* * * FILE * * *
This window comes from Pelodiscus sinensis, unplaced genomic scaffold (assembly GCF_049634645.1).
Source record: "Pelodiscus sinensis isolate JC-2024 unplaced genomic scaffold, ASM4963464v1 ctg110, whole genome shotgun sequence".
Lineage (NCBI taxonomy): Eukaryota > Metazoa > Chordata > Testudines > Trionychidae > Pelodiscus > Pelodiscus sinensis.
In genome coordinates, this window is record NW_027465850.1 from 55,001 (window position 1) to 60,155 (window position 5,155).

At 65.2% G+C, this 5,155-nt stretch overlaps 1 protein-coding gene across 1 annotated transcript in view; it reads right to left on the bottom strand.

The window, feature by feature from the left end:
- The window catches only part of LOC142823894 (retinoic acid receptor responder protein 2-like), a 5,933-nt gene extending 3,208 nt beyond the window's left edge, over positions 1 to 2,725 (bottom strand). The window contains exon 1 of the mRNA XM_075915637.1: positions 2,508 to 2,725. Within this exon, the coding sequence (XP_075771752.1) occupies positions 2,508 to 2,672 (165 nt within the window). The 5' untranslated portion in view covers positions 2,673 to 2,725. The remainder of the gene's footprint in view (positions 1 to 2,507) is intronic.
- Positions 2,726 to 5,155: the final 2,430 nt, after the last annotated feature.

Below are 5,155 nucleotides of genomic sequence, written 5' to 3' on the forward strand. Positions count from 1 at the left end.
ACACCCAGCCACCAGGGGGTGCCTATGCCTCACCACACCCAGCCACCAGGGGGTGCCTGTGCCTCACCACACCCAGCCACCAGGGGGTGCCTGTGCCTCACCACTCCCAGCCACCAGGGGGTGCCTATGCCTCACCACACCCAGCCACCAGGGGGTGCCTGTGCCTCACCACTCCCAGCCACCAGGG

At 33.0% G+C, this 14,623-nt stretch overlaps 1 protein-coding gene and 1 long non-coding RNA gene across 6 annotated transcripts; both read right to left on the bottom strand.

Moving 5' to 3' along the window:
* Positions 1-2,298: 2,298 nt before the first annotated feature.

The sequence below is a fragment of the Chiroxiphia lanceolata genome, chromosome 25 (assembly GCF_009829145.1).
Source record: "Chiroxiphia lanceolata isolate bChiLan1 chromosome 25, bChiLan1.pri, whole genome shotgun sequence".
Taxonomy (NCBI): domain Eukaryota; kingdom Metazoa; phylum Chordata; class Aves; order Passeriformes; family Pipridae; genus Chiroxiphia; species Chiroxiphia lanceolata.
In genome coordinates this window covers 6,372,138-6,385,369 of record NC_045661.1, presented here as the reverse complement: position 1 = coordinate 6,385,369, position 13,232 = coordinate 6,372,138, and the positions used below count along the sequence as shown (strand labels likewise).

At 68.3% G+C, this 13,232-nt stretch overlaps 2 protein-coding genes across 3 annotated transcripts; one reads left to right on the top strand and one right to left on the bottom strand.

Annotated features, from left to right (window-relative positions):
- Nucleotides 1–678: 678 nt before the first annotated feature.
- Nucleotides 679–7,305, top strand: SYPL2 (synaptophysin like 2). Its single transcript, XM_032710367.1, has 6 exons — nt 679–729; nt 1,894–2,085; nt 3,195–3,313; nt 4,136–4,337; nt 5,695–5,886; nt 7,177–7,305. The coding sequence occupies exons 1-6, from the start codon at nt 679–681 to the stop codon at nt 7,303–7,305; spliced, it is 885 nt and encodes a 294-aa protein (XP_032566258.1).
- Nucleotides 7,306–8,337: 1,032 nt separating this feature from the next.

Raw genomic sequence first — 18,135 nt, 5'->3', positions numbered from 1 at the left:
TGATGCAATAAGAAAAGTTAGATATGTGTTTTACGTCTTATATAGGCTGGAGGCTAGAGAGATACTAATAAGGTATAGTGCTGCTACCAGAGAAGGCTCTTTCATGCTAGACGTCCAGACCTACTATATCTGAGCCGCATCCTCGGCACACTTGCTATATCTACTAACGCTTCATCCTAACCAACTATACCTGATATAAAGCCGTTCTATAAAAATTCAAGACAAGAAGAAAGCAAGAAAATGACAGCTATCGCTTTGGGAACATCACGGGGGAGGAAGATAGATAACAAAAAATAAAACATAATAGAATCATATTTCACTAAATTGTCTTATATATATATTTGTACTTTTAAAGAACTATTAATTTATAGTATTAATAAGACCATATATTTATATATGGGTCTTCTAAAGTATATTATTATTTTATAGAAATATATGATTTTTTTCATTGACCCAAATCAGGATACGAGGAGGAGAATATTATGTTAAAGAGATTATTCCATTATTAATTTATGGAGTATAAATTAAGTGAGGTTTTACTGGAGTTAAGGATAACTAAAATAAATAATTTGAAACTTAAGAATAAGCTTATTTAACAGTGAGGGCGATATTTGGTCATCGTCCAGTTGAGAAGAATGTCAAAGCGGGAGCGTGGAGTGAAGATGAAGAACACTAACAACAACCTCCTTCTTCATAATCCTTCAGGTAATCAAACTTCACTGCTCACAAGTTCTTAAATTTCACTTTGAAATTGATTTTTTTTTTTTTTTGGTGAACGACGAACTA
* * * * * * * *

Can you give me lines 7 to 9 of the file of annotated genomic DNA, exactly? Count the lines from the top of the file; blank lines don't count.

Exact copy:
- The window catches only part of LOC142823894 (retinoic acid receptor responder protein 2-like), a 5,933-nt gene extending 3,208 nt beyond the window's left edge, over positions 1 to 2,725 (bottom strand). The window contains exon 1 of the mRNA XM_075915637.1: positions 2,508 to 2,725. Within this exon, the coding sequence (XP_075771752.1) occupies positions 2,508 to 2,672 (165 nt within the window). The 5' untranslated portion in view covers positions 2,673 to 2,725. The remainder of the gene's footprint in view (positions 1 to 2,507) is intronic.
- Positions 2,726 to 5,155: the final 2,430 nt, after the last annotated feature.

Below are 5,155 nucleotides of genomic sequence, written 5' to 3' on the forward strand. Positions count from 1 at the left end.